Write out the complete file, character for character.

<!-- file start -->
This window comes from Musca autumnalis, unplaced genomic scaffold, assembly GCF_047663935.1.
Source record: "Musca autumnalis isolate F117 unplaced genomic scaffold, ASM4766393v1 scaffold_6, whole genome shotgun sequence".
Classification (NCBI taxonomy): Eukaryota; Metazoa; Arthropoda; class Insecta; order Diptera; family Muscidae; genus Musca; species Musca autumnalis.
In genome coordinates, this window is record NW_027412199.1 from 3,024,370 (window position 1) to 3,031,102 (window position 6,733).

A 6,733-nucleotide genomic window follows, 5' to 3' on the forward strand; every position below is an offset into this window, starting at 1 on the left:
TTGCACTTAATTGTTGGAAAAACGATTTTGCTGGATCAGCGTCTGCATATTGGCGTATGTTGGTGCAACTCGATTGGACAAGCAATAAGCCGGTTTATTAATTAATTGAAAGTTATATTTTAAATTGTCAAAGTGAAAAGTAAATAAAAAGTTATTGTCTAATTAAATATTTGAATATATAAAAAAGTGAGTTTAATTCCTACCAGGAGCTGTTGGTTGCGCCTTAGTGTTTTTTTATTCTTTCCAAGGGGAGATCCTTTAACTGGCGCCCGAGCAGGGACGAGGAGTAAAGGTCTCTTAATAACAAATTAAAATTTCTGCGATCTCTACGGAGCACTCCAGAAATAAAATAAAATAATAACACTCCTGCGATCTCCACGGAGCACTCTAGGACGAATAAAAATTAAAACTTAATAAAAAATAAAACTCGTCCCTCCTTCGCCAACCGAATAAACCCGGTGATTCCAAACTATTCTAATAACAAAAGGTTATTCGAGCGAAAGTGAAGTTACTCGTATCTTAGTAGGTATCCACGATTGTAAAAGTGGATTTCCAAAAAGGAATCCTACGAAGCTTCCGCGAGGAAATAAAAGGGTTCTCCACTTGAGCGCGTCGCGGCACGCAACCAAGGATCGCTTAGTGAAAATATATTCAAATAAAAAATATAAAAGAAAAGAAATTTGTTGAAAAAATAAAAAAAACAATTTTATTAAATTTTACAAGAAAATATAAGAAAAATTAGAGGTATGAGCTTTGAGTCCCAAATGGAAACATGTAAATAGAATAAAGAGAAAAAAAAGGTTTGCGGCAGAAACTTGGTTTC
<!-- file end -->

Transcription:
This window comes from Musca autumnalis, unplaced genomic scaffold, assembly GCF_047663935.1.
Source record: "Musca autumnalis isolate F117 unplaced genomic scaffold, ASM4766393v1 scaffold_6, whole genome shotgun sequence".
Classification (NCBI taxonomy): Eukaryota; Metazoa; Arthropoda; class Insecta; order Diptera; family Muscidae; genus Musca; species Musca autumnalis.
In genome coordinates, this window is record NW_027412199.1 from 3,024,370 (window position 1) to 3,031,102 (window position 6,733).

A 6,733-nucleotide genomic window follows, 5' to 3' on the forward strand; every position below is an offset into this window, starting at 1 on the left:
TTGCACTTAATTGTTGGAAAAACGATTTTGCTGGATCAGCGTCTGCATATTGGCGTATGTTGGTGCAACTCGATTGGACAAGCAATAAGCCGGTTTATTAATTAATTGAAAGTTATATTTTAAATTGTCAAAGTGAAAAGTAAATAAAAAGTTATTGTCTAATTAAATATTTGAATATATAAAAAAGTGAGTTTAATTCCTACCAGGAGCTGTTGGTTGCGCCTTAGTGTTTTTTTATTCTTTCCAAGGGGAGATCCTTTAACTGGCGCCCGAGCAGGGACGAGGAGTAAAGGTCTCTTAATAACAAATTAAAATTTCTGCGATCTCTACGGAGCACTCCAGAAATAAAATAAAATAATAACACTCCTGCGATCTCCACGGAGCACTCTAGGACGAATAAAAATTAAAACTTAATAAAAAATAAAACTCGTCCCTCCTTCGCCAACCGAATAAACCCGGTGATTCCAAACTATTCTAATAACAAAAGGTTATTCGAGCGAAAGTGAAGTTACTCGTATCTTAGTAGGTATCCACGATTGTAAAAGTGGATTTCCAAAAAGGAATCCTACGAAGCTTCCGCGAGGAAATAAAAGGGTTCTCCACTTGAGCGCGTCGCGGCACGCAACCAAGGATCGCTTAGTGAAAATATATTCAAATAAAAAATATAAAAGAAAAGAAATTTGTTGAAAAAATAAAAAAAACAATTTTATTAAATTTTACAAGAAAATATAAGAAAAATTAGAGGTATGAGCTTTGAGTCCCAAATGGAAACATGTAAATAGAATAAAGAGAAAAAAAAGGTTTGCGGCAGAAACTTGGTTTC